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This book might have the word ‘tax’ in its title, but don’t let that dreary term fool you. The Great Multinational Tax Rort tells the intriguing tale of how, for decades, multinational corporations have been slithering out of their obligations to pay their fair share of tax, leaving governments with shrinking funds to pay for essential services for their citizens. In this extract, MARTIN FEIL, also the author of The Failure of Free-Market Economics, outlines some of the techniques these business behemoths use to cunningly avoid paying tax – leaving us all the poorer.
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Articles in this issue

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Archive Discoveries

  • Australian novelist NICOLA MORIARTY is the youngest of six siblings, two of whom – Jacyln and Liane – are also accomplished novelists. Her latest novel, The Fifth Letter, examines the relationships of a group of friends after a letter-writing dare uncovers a festering cache of secrets andr esentment. ANGUS DALTON reports. Read on >
  • ANGUS DALTON meets British historian, journalist and author L S HILTON as she publicises the most hotly anticipated thriller of 2016, Maestra. Read on >
  •  Looking for an engrossing historical fiction read? gr has rounded-up eight of the best for you to try.   The books in Diana Gabaldon’s ‘Outlander’ series have undergone a renaissance recently after
being adapted into a BBC
TV series that has gained a cult following. When Claire Randall is thrown back in time from 1945 to 1743 she finds herself in a very different Scotland, where she is branded as an outlander or Sassenach (a derogatory word for an English person) in a country run by clans and invaded by Redcoats. Try this series if you like a well-researched historical sagas that have swashbuckling adventure and a bit of romantic romping. Read on >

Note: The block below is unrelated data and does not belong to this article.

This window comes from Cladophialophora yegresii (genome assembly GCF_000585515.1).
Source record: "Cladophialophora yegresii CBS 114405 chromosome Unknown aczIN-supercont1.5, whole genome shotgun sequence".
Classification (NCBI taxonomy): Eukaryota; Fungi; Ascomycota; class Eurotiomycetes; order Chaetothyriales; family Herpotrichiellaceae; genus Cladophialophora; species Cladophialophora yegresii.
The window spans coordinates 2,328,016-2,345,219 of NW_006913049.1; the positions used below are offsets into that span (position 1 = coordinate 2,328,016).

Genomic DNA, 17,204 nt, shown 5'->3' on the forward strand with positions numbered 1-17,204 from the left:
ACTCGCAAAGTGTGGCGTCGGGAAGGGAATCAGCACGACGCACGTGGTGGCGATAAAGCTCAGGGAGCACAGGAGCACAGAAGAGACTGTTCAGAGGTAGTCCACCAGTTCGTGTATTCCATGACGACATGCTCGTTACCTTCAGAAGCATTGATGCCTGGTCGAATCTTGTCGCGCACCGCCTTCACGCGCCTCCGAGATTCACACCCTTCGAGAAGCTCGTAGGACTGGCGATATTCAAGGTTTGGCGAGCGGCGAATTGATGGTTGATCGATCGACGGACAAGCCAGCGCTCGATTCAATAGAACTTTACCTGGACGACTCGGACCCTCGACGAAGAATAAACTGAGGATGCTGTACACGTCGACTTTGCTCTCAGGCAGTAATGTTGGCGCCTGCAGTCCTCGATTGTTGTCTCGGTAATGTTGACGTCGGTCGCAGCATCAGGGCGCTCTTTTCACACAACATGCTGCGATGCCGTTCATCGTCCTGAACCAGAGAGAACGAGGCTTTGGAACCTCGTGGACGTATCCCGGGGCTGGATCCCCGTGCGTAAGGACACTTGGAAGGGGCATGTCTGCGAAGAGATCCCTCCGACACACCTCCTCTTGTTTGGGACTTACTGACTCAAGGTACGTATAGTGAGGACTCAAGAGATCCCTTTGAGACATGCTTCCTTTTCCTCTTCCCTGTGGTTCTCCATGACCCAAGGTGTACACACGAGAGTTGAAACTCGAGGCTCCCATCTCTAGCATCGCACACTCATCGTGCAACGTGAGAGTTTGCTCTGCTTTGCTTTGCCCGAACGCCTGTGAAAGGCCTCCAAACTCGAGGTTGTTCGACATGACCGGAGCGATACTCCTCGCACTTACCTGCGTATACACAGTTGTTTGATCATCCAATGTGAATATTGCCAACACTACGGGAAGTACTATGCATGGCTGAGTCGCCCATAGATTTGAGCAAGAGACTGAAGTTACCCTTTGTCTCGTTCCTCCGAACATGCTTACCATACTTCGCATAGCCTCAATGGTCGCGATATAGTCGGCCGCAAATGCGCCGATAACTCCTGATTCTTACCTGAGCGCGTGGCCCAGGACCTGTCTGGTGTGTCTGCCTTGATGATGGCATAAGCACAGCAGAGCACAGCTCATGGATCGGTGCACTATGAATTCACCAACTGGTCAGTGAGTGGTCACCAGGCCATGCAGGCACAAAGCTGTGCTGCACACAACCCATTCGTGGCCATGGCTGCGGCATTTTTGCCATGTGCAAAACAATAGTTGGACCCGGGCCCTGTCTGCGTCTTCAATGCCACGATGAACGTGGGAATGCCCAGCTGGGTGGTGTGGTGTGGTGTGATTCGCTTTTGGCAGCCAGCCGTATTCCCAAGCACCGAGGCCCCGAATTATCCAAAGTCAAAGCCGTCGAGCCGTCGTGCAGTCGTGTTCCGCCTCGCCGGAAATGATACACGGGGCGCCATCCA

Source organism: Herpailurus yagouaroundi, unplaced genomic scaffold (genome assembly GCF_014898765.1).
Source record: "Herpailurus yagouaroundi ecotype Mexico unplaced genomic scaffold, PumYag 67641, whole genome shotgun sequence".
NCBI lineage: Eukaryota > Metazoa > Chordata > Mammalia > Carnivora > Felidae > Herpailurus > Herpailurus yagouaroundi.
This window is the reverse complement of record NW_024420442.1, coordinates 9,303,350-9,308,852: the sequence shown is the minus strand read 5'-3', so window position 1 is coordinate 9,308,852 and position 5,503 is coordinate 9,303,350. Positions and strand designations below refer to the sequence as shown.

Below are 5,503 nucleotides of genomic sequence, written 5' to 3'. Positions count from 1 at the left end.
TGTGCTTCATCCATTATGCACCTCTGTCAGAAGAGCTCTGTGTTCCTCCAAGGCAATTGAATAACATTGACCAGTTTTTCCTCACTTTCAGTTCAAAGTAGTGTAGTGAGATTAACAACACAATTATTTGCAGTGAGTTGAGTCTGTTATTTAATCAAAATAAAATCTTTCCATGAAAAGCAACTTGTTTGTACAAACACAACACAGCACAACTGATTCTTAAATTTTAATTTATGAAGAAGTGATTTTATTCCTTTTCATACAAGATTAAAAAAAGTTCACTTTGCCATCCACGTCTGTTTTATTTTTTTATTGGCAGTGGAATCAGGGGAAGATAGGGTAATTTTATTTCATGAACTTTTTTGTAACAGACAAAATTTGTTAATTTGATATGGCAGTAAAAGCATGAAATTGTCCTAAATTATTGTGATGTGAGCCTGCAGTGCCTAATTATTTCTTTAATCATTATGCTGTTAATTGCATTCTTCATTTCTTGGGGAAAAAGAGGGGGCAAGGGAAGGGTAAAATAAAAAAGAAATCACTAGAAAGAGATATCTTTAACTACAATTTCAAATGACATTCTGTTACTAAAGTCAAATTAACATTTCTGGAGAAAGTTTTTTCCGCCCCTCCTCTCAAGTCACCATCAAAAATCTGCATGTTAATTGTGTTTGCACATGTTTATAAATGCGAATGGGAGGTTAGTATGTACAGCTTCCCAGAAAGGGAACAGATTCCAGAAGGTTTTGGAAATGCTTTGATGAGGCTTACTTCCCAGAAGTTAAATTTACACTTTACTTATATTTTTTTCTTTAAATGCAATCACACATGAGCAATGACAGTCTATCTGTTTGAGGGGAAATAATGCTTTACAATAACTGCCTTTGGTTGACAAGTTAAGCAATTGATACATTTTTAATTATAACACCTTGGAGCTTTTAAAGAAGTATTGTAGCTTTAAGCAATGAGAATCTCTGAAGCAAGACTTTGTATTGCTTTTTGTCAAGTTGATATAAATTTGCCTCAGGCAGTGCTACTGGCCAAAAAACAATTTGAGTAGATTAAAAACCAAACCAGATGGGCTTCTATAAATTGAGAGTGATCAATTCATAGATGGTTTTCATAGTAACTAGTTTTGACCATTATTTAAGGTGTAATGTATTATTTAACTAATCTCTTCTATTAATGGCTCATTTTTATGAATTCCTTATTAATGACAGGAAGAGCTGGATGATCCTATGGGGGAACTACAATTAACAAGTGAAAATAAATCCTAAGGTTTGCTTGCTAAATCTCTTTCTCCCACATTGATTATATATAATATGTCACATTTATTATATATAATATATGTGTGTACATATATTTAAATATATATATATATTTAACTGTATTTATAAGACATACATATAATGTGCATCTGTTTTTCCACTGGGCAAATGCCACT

• The BBC released a survey earlier this year in which they asked readers to name the books they had lied about having read. You can see the list below. I think I have read around half, as some I may have read in my youth that I’ve forgotten about (more about that later). How many of them have you read? The truth, please! Read on >
  • Read this and the ordinary world disappears,’ says Stephen King of
‘The Passage’ series. ANGUS DALTON talks with bestselling author JUSTIN CRONIN about his post-apocalyptic trilogy, the vampiric creatures he created to end humanity, and the last instalment of the series, The City of Mirrors. Read on >
  • After reading a few thrillers lately I got to thinking about writers in the crime and thriller genres and the research they need to do to make their books seem real. Research can be an exciting part of writing any book. Determining how a killer might think and how their victim could become entrapped is one thing, but I can’t imagine looking at dead people or reading detailed reports of the methods that serial killers use to stalk and murder their prey.That’s the sort of awful stuff police deal with and psychologically struggle with for the rest of their lives. But could even researching this sort of thing affect a writer?  Read on >